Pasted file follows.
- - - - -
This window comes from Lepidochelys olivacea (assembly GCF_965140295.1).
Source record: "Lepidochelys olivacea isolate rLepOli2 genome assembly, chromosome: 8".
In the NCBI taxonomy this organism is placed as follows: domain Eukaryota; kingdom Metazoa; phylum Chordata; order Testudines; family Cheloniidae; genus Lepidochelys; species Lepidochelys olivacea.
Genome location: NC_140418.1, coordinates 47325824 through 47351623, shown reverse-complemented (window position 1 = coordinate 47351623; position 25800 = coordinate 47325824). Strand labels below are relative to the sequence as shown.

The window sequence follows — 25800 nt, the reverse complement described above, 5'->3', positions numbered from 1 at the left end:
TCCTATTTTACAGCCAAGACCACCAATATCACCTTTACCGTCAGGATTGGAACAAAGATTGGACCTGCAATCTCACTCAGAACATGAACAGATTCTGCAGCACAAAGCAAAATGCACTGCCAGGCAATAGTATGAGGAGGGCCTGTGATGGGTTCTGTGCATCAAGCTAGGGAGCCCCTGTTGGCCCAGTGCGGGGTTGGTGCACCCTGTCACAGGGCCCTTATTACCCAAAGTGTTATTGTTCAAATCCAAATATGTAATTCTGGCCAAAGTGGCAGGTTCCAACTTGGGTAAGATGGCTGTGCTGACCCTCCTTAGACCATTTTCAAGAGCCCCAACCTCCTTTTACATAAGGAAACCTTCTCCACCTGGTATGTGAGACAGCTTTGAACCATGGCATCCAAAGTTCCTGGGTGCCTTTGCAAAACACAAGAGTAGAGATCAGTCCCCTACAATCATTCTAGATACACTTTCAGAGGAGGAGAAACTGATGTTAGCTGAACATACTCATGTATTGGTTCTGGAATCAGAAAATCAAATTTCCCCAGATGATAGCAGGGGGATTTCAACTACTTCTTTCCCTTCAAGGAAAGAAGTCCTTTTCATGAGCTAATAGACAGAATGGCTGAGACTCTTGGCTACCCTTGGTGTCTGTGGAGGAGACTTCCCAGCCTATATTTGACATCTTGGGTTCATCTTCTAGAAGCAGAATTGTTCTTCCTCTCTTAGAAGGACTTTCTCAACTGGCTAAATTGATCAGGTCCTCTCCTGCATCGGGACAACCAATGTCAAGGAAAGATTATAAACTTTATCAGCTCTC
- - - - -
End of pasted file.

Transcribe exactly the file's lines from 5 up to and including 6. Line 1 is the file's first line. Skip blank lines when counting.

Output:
The window sequence follows — 25800 nt, the reverse complement described above, 5'->3', positions numbered from 1 at the left end:
TCCTATTTTACAGCCAAGACCACCAATATCACCTTTACCGTCAGGATTGGAACAAAGATTGGACCTGCAATCTCACTCAGAACATGAACAGATTCTGCAGCACAAAGCAAAATGCACTGCCAGGCAATAGTATGAGGAGGGCCTGTGATGGGTTCTGTGCATCAAGCTAGGGAGCCCCTGTTGGCCCAGTGCGGGGTTGGTGCACCCTGTCACAGGGCCCTTATTACCCAAAGTGTTATTGTTCAAATCCAAATATGTAATTCTGGCCAAAGTGGCAGGTTCCAACTTGGGTAAGATGGCTGTGCTGACCCTCCTTAGACCATTTTCAAGAGCCCCAACCTCCTTTTACATAAGGAAACCTTCTCCACCTGGTATGTGAGACAGCTTTGAACCATGGCATCCAAAGTTCCTGGGTGCCTTTGCAAAACACAAGAGTAGAGATCAGTCCCCTACAATCATTCTAGATACACTTTCAGAGGAGGAGAAACTGATGTTAGCTGAACATACTCATGTATTGGTTCTGGAATCAGAAAATCAAATTTCCCCAGATGATAGCAGGGGGATTTCAACTACTTCTTTCCCTTCAAGGAAAGAAGTCCTTTTCATGAGCTAATAGACAGAATGGCTGAGACTCTTGGCTACCCTTGGTGTCTGTGGAGGAGACTTCCCAGCCTATATTTGACATCTTGGGTTCATCTTCTAGAAGCAGAATTGTTCTTCCTCTCTTAGAAGGACTTTCTCAACTGGCTAAATTGATCAGGTCCTCTCCTGCATCGGGACAACCAATGTCAAGGAAAGATTATAAACTTTATCAGCTCTC